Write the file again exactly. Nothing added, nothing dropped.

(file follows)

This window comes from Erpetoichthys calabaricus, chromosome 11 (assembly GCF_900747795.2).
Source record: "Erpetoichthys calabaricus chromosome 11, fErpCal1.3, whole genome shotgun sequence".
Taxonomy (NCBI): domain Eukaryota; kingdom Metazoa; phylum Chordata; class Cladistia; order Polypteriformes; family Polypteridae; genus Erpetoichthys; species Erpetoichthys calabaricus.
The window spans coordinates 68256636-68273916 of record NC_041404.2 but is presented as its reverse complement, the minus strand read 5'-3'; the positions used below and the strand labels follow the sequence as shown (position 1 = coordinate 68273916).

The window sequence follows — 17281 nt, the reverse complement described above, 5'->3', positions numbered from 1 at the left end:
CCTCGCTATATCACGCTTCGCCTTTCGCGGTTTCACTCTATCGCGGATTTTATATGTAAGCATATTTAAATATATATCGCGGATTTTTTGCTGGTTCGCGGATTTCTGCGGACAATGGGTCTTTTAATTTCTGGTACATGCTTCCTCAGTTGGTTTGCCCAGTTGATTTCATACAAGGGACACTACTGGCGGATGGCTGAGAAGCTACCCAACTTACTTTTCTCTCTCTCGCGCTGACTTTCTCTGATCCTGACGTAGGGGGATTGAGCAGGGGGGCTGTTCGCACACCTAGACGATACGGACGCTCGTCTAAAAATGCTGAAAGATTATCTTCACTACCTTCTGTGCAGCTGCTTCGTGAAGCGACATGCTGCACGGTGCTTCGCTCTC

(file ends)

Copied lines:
This window comes from Erpetoichthys calabaricus, chromosome 11 (assembly GCF_900747795.2).
Source record: "Erpetoichthys calabaricus chromosome 11, fErpCal1.3, whole genome shotgun sequence".
Taxonomy (NCBI): domain Eukaryota; kingdom Metazoa; phylum Chordata; class Cladistia; order Polypteriformes; family Polypteridae; genus Erpetoichthys; species Erpetoichthys calabaricus.
The window spans coordinates 68256636-68273916 of record NC_041404.2 but is presented as its reverse complement, the minus strand read 5'-3'; the positions used below and the strand labels follow the sequence as shown (position 1 = coordinate 68273916).

The window sequence follows — 17281 nt, the reverse complement described above, 5'->3', positions numbered from 1 at the left end:
CCTCGCTATATCACGCTTCGCCTTTCGCGGTTTCACTCTATCGCGGATTTTATATGTAAGCATATTTAAATATATATCGCGGATTTTTTGCTGGTTCGCGGATTTCTGCGGACAATGGGTCTTTTAATTTCTGGTACATGCTTCCTCAGTTGGTTTGCCCAGTTGATTTCATACAAGGGACACTACTGGCGGATGGCTGAGAAGCTACCCAACTTACTTTTCTCTCTCTCGCGCTGACTTTCTCTGATCCTGACGTAGGGGGATTGAGCAGGGGGGCTGTTCGCACACCTAGACGATACGGACGCTCGTCTAAAAATGCTGAAAGATTATCTTCACTACCTTCTGTGCAGCTGCTTCGTGAAGCGACATGCTGCACGGTGCTTCGCTCTC